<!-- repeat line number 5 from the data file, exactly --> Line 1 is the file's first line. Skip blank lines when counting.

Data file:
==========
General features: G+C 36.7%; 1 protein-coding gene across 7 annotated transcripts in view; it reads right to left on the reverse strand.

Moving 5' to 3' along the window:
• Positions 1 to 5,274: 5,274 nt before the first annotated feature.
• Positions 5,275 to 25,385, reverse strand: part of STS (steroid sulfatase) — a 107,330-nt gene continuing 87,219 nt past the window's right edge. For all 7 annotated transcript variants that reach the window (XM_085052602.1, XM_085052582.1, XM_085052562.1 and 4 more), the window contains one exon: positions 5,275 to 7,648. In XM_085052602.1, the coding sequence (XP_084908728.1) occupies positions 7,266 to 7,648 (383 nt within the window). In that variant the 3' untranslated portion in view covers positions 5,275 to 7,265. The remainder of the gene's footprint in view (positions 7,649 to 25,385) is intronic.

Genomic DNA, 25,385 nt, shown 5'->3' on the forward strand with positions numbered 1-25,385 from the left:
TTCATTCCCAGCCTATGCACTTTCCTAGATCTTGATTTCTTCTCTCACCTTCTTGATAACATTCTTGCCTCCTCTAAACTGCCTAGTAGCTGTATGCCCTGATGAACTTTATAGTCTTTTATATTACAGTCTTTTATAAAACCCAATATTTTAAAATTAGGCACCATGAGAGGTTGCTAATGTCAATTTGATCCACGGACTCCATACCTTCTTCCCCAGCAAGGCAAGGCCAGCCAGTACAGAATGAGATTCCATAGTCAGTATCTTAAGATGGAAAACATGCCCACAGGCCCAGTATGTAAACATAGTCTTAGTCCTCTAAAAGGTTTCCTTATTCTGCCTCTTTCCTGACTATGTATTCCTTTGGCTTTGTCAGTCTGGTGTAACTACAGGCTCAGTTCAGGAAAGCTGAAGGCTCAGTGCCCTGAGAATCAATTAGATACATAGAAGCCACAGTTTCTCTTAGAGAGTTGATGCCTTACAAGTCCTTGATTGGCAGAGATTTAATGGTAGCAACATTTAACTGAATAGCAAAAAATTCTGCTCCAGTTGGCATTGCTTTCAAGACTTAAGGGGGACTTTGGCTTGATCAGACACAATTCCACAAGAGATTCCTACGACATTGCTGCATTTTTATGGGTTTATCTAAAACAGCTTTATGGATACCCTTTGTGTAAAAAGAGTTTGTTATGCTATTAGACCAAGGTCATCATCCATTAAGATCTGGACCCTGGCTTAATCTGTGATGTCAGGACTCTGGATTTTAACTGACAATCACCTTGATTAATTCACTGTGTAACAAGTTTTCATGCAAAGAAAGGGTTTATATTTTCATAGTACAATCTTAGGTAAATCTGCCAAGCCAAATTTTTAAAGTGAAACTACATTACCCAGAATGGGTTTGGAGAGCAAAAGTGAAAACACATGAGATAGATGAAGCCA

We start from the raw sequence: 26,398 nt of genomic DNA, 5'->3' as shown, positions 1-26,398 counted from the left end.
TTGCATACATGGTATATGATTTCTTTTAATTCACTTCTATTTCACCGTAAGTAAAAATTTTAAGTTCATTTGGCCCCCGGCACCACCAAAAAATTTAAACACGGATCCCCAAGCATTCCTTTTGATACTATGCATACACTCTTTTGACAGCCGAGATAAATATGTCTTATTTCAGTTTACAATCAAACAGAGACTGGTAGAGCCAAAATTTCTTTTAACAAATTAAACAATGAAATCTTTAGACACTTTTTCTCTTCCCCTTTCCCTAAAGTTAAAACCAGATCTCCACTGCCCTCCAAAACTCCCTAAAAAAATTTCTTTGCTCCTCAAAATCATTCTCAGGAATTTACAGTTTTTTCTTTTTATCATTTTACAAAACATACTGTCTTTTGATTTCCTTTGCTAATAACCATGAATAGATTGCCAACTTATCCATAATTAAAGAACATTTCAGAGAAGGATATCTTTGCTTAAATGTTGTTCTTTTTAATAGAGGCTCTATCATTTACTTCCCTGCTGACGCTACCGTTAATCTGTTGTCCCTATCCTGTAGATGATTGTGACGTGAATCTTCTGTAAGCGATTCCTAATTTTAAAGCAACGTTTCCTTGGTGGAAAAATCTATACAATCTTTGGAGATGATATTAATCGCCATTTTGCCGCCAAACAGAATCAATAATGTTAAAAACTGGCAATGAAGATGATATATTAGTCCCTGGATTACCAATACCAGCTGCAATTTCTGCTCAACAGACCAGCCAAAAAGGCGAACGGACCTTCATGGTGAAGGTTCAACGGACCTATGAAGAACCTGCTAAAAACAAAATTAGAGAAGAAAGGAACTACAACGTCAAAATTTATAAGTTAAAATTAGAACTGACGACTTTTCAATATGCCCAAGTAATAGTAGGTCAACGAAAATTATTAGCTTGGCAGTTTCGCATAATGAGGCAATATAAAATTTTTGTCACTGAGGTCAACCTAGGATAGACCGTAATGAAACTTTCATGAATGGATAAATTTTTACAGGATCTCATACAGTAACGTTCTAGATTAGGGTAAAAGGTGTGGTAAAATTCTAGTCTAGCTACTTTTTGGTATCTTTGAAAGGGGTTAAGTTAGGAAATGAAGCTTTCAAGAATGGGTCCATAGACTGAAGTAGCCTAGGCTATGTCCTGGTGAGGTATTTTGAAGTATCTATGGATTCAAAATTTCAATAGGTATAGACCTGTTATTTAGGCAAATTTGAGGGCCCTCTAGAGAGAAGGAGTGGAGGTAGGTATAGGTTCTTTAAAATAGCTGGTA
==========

Genomic DNA, 25,385 nt, shown 5'->3' on the forward strand with positions numbered 1-25,385 from the left: